The whole house smells of vinegar and of nonenal, that peculiar scent of the elderly. It is fainter on the perimeter, where our rooms were. They sit like museum exhibits to our lives, full of stuff once worth more than gold, to us. Now, I’d bet you not even my parents--my dad--had opened them in years. The door to my room sticks. It always did, in winter, when the moisture in the air made the wood swell. It sits, perfectly arranged like a diorama to me: Living Colour poster on the wall, binders of worthless baseball cards stacked neatly on the shelf, old worn-out coats still hanging from hooks.

My mother’s red leather recliner, grooved by years of use, sits in the den nestled between the window and the fireplace, where she would sit with a blanket and read for hours. Now a blanket of dust has settled over that corner of the house--my mother constantly ran cold, but my father never had any need for fire. It looks like nothing there has been touched in the three years since my mother died. My father’s recliner, on the other hand, ragged, threadbare, and lacking any semblance of cushioning, sits facing the television, dust free. A stack of newspapers rises all the way to the armrest from the floor next to his chair, the ones on the bottom yellowed with age, the one on top dated two weeks ago. Atop the stack sit his remotes.

At the other end of the room sits my father’s study. The panes at the top and bottom of the French doors have started to cloud, but the ones in the middle are polished and crystal clear. Inside, the dust has started to creep in, inch by inch, advancing like German battle lines in 1917. A plainly made but well-polished wooden desk sits squarely in the middle of the room, covered with trinkets--a heavy pewter paper opener, a framed, signed Ricky Henderson rookie card, his signing pen--as well as neat stacks of opened mail. The room is lined with bookshelves, full of books, boxes, souvenirs, more trinkets. The inner recesses and furthest extremes of these shelves are where the dust has made its greatest gains.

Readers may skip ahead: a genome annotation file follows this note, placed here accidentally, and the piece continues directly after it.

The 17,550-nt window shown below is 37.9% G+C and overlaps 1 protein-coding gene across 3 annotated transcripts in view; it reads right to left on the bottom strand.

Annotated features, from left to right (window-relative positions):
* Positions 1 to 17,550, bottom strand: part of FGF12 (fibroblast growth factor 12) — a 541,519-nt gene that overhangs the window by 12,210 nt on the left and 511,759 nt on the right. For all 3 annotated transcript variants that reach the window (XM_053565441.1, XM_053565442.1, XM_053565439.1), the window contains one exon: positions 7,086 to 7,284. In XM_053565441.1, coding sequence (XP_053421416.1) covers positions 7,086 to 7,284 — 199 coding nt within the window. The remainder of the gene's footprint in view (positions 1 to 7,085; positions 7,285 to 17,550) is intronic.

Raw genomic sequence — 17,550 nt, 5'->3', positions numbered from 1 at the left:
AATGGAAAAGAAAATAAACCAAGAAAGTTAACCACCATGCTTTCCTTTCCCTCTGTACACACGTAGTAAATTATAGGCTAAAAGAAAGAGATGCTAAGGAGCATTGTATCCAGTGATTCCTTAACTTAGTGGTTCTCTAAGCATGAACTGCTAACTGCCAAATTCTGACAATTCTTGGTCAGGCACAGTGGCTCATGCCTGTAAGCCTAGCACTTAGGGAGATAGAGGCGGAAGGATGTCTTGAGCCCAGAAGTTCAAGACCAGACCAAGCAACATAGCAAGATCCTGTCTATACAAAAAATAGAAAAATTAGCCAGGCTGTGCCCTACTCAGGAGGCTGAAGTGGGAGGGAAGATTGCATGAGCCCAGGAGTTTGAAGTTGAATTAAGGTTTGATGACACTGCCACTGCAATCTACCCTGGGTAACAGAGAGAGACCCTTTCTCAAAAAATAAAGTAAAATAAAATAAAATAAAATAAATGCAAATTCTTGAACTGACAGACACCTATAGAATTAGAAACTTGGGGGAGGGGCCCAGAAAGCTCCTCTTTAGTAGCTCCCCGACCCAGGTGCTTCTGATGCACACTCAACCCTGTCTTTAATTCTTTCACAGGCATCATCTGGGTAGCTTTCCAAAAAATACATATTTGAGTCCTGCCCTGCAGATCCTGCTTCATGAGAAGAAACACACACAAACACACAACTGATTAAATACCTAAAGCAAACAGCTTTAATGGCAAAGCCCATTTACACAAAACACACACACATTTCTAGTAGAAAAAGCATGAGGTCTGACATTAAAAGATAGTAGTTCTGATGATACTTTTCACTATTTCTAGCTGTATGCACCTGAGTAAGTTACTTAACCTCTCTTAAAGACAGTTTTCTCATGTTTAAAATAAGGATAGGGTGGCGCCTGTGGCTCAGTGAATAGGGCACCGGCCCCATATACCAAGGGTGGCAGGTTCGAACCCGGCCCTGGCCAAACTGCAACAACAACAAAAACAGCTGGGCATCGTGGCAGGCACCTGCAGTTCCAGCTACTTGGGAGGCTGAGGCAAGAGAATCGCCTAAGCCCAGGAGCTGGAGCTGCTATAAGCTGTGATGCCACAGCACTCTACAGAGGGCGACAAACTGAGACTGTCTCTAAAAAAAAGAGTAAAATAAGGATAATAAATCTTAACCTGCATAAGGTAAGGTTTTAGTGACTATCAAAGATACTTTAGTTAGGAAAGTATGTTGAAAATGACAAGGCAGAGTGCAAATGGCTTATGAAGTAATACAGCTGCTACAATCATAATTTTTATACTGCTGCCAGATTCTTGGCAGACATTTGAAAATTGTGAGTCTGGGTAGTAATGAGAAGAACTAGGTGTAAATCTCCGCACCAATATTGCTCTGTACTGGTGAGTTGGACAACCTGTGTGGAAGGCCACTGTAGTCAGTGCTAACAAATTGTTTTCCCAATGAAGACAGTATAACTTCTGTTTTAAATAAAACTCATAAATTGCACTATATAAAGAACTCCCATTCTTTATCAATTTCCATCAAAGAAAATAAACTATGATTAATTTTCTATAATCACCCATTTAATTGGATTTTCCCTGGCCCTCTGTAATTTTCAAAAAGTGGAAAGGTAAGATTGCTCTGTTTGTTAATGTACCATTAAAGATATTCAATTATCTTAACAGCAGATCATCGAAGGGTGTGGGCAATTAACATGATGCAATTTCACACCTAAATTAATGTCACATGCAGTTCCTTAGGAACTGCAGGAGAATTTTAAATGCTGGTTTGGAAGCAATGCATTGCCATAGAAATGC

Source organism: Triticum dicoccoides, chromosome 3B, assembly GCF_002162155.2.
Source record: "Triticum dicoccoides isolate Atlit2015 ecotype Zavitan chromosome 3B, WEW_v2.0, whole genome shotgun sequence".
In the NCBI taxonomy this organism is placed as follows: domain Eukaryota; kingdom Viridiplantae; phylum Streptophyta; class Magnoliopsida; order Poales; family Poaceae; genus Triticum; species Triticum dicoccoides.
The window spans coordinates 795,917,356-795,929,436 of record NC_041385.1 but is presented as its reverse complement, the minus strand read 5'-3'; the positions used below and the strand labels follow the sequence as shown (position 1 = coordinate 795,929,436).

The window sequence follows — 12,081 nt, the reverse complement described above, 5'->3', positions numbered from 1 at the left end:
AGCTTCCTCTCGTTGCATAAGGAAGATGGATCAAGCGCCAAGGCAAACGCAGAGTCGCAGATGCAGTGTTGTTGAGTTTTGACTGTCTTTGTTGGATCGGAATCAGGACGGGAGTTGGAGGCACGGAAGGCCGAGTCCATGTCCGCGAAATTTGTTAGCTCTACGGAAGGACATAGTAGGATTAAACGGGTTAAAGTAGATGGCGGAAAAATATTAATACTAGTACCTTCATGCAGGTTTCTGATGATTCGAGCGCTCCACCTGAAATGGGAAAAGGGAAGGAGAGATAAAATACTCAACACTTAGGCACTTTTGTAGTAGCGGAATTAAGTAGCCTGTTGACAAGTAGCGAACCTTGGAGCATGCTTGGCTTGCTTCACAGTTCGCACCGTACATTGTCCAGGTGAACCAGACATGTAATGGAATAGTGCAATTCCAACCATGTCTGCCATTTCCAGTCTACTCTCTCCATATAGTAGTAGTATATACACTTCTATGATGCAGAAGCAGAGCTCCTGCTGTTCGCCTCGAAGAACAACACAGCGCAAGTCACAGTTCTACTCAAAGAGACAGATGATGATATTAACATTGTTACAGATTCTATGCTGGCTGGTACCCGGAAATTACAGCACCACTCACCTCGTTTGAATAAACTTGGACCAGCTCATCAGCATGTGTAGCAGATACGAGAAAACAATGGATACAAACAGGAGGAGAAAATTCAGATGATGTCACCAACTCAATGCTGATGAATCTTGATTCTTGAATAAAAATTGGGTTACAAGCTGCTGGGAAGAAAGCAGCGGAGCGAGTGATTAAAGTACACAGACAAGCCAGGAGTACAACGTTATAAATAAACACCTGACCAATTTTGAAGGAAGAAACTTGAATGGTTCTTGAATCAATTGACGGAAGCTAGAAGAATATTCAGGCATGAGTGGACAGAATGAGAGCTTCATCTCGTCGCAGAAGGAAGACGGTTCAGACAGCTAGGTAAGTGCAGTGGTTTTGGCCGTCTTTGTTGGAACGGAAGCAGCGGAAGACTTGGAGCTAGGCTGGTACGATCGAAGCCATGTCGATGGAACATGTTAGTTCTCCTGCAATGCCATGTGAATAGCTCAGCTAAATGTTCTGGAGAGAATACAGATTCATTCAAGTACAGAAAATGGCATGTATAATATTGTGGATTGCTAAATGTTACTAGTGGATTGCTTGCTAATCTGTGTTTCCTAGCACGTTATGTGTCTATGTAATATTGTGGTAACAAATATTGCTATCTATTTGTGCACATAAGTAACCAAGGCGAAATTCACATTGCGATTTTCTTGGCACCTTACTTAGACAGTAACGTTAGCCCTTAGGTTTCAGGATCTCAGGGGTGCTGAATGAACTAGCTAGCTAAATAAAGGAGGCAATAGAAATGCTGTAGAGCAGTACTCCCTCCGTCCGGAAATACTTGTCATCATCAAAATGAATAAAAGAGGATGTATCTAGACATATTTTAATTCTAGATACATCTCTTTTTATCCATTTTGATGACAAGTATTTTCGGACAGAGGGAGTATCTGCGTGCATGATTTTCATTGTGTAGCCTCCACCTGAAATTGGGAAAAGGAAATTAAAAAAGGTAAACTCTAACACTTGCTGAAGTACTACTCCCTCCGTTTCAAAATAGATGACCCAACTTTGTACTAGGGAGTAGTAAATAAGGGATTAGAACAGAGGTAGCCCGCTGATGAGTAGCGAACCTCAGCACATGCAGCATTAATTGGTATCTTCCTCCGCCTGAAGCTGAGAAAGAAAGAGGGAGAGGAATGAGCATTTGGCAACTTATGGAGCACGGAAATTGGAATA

My father never let me in here, as a kid. Not long enough to look around, anyway. This room had remained a mystery for years, shut behind opaque doors of clear glass.

I thumb along the titles: Kierkegaard, Spurgeon, Plato, Tom Clancy, Jim Murray, in no particular order. Or, at least, not any order I can make sense of. A new-looking Ross Thomas novel sits next to an old-looking Ross Thomas novel sits next to a smooth, leather-bound Faulkner first edition.

The next shelf up is a row of brown leather journals, all identical. I pull one down at random and flip through a few pages: a travel journal, with dates, notes, meals eaten, sights seen. This one is from July 1975, and the few pages I read over mark three days on his and my mother’s trip to Spain. All three days include a note that it is very hot in Madrid this time of year. I flip through a few more journals, all the same. Meticulous script and detailed, mundane notes of incredible adventures my father only occasionally told us about.

At the end of that shelf, underneath a few more journals stacked sideways, is wedged a plain metal lockbox. I pull it down and it jingles with the sound of small metal objects as I try to open it, but it is locked. It only takes a minute of searching in the desk to find a small pile of keys, and a minute more to find the right one. I pop open the lid to find about a dozen silver coins, all irregularly shaped, and with a variety of designs--some animals, some Romanesque silhouettes, some celtic patterns. Inside the lid is taped a yellowed note, which reads: Small gift to a dear friend: a piece of the Cordoba Treasure -- Gabriel.